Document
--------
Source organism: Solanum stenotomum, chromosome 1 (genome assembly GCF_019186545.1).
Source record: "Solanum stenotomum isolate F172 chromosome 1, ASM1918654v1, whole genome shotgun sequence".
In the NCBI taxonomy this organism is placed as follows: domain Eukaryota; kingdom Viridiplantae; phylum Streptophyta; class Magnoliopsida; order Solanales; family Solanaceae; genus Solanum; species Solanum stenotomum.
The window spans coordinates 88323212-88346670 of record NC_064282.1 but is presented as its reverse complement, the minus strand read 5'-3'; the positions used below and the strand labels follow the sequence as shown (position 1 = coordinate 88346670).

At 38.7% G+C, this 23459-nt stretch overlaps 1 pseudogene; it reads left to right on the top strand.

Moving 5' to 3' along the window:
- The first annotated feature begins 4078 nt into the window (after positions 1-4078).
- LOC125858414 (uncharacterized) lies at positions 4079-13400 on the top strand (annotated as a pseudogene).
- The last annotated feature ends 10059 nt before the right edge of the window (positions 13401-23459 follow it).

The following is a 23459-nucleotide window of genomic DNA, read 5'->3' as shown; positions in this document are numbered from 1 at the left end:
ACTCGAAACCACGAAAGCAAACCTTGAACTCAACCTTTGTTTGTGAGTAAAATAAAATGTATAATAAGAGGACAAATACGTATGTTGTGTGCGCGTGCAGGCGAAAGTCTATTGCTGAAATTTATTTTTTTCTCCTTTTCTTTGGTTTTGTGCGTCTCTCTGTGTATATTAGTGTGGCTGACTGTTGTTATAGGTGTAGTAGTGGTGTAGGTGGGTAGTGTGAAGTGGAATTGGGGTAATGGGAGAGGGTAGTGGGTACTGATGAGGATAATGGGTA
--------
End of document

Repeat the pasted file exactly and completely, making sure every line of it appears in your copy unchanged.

Source organism: Solanum stenotomum, chromosome 1 (genome assembly GCF_019186545.1).
Source record: "Solanum stenotomum isolate F172 chromosome 1, ASM1918654v1, whole genome shotgun sequence".
In the NCBI taxonomy this organism is placed as follows: domain Eukaryota; kingdom Viridiplantae; phylum Streptophyta; class Magnoliopsida; order Solanales; family Solanaceae; genus Solanum; species Solanum stenotomum.
The window spans coordinates 88323212-88346670 of record NC_064282.1 but is presented as its reverse complement, the minus strand read 5'-3'; the positions used below and the strand labels follow the sequence as shown (position 1 = coordinate 88346670).

At 38.7% G+C, this 23459-nt stretch overlaps 1 pseudogene; it reads left to right on the top strand.

Moving 5' to 3' along the window:
- The first annotated feature begins 4078 nt into the window (after positions 1-4078).
- LOC125858414 (uncharacterized) lies at positions 4079-13400 on the top strand (annotated as a pseudogene).
- The last annotated feature ends 10059 nt before the right edge of the window (positions 13401-23459 follow it).

The following is a 23459-nucleotide window of genomic DNA, read 5'->3' as shown; positions in this document are numbered from 1 at the left end:
ACTCGAAACCACGAAAGCAAACCTTGAACTCAACCTTTGTTTGTGAGTAAAATAAAATGTATAATAAGAGGACAAATACGTATGTTGTGTGCGCGTGCAGGCGAAAGTCTATTGCTGAAATTTATTTTTTTCTCCTTTTCTTTGGTTTTGTGCGTCTCTCTGTGTATATTAGTGTGGCTGACTGTTGTTATAGGTGTAGTAGTGGTGTAGGTGGGTAGTGTGAAGTGGAATTGGGGTAATGGGAGAGGGTAGTGGGTACTGATGAGGATAATGGGTA